Donal Bhattacharjee & Rabi Shankar Dhua. International Journal of Current Microbiology & Applied Sciences
Bitter gourd (Momordica charantia L., Family: Cucurbitaceae) is an important vegetable grown in the states of Uttar Pradesh, Bihar, West Bengal, Orissa, Assam, Maharashtra, Gujarat, Rajasthan, Punjab, Tamil Nadu, Kerala, Karnataka, and Andhra Pradesh. The fruits are used in traditional medications and in a wide variety of culinary preparations. The recent trends of improving dietary standards have placed this vegetable in consumers’ platter due to its rich nutritional profile. So, the consumers demand for quality fruits which are judged by the colour, firmness and appearance.
The major losses in the quality and quantity of fresh vegetables compounds, decreasing the respiration rate of the fruit and water loss and preserving texture and flavour. In addition, edible coatings also carry certain functional ingredients such as antioxidants, antimicrobials, nutrients, and flavours to further enhance food stability, quality, functionality and safety.
The edible coatings can be classified into three categories based on the components used for preparation: hydrocolloids, lipids and composites. Carnauba wax is an edible coating material under the lipid group, is a wax from the palm (Copernicia prunifera, Family: Arecaceae), a plant native to and grown only in the northeastern Brazilian states. It is obtained from the leaves of the carnauba palm by collecting and drying, beating them to loosen the wax, refining and bleaching the wax.
Studies have revealed that edible coatings particularly Carnuba wax and chitosan can be used as postharvest treatment for enhancing the storability of bitter gourd gourd fruits under ambient storage conditions.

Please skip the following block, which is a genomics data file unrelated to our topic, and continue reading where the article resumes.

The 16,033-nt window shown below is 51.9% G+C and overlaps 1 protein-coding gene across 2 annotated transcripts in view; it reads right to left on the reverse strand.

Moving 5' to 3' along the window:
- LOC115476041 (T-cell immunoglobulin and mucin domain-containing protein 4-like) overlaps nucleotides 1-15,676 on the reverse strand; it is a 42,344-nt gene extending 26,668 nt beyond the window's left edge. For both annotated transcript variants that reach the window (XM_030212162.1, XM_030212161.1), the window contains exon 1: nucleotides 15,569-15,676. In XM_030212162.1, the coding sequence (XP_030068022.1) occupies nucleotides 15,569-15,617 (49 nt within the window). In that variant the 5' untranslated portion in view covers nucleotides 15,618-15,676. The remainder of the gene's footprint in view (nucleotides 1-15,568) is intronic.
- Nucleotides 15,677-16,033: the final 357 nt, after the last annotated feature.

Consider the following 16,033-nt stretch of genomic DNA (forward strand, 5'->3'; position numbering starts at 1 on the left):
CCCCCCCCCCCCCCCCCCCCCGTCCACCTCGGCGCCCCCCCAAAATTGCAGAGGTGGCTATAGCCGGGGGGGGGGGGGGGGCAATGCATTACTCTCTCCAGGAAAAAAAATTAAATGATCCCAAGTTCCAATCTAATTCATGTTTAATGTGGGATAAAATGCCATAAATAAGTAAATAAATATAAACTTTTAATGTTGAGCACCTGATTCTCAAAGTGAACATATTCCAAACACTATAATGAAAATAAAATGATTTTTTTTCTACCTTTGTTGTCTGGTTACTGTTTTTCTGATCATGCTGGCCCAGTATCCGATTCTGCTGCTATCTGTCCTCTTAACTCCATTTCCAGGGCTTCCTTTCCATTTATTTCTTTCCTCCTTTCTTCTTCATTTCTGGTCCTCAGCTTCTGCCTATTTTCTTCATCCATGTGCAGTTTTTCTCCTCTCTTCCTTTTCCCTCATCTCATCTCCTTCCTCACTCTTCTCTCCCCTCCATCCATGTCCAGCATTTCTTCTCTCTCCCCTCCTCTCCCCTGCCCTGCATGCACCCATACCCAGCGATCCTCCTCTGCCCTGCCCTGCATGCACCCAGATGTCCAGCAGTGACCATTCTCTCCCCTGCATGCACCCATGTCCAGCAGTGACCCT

There were seven treatments, replicated thrice and experiment was laid out in completely randomized design. The bitter gourd fruits coated with 1.0% Carnuba wax maintained higher sensory score of 6.67 in storage.
The physiological loss in weight was documented minimum in Carnuba wax treated fruits with a weight loss of 4.61% by the end of storage period. The fruits treated with Carnuba wax recorded no spoilage respectively up to 4 days.
Higher disease reduction index of 83.98 was observed. The chlorophyll content remained high on 2nd day, 4th day as well as on 6th day in storage with maximum retention of chlorophyll a, chlorophyll b and total chlorophyll in 1.0%Carnuba wax coated fruits.
Hence, it could be concluded that postharvest application of 1.0% Carnuba wax has a potential to extend storage life and preserve other quality attributes.
- Donal Bhattacharjee & Rabi Shankar Dhua
- Department of Post Harvest Technology of Horticultural Crops, Faculty of Horticulture, Bidhan Chandra Krishi Viswavidyalaya, Mohanpur- 741 252, Nadia, West Bengal, India